Until recently, when you sold your principle residence you did not have to declare it on your tax return and you were not at risk of paying income tax on its increase in value from the original purchase price.
As of October 3, 2016, the federal government requires you to report the sale of your principle residence to determine a pattern of whether the principle residence exemption should be disallowed.
According to the Minister of Finance, Bill Morneau, the federal government wants to target “perceived abuses of the PRE” or, in other words, to target individuals that flip homes for profit as a source of taxable income.
And, despite the fact that the federal government established a number of legislative measures and CRA administrative changes (all of which I leave to your accountant to explain), the fact is that there remains much uncertainty on who will not qualify for the PRE.
The biggest difficulty for CRA is that making a “profit” (being the growth or increase in equity) has always been a natural aspect of home ownership. We use the increased equity to “upsize” and even to “downsize” and bank the excess. The point is that we have always used our home as a source of advancement and retirement.
The financial environment for homeowners is now uncertain. Homeowners are now faced with the prospect of having to justify why they are entitled to the increased equity from the sale of their home and why they qualify for the principle residence exemption.
How will CRA determine when the growth or equity from the sale of a home constitutes taxable income?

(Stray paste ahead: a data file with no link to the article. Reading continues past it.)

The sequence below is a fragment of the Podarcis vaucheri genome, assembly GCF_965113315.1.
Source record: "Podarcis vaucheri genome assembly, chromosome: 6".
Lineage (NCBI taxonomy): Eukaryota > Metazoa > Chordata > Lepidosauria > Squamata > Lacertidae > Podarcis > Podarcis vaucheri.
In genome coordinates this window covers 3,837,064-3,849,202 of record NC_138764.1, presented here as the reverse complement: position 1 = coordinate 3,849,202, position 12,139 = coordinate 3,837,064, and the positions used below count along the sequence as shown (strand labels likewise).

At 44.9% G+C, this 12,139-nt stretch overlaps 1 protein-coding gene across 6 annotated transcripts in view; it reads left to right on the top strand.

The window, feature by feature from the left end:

Will someone’s intentions and personal reasons factor into the equation? If so, what personal reasons will qualify? I didn’t like the neighbourhood? The school? The neighbours? Change in employment? Or, I simply changed my mind about the home?
How much profit is too much before it becomes taxable income? $10,000? $100,000.00?
How long must a person or family live in the home before it’s sold? Six months? Six years? And how much renovation is too much? Interior non-structural improvements? A one room addition? Demolition and complete re-construction?
I find it difficult to imagine regulations that will define all these questions into an objective application for all situations.
As an aside, those that claim the PRE means that they are not entitled to claim or deduct the substantial costs associated with buying or selling a principle residence, like:
- realtor and legal fees;
- land transfer tax;
- title insurance;
- mortgage interest and pre-payment penalties;
- relocation costs;
- repairs and improvements/renovation;
- municipal taxes;
- development costs;
- and more.
And, you are not eligible to claim the H.S.T. rebate when it’s your principle residence.
The fact is that there is an imbalance of power between CRA and taxpayers. I suspect that many taxpayers will be forced to settle and pay tax against some or all of the growth/increased equity generated from the sale of their home just to get CRA off their backs.
It is a murky area that may inhibit one’s right to mobility and investment in one’s own home. Trying to capture a few “perceived abusers” will risk eroding pride of home ownership and cause harm and harassment to a greater number of well-intentioned individuals.
So what if a person makes a living flipping homes? If it is their principle residence, why should they not qualify for the principle residence exemption? I say leave the principle residence exemption alone, subject only to the authenticity of one’s residence.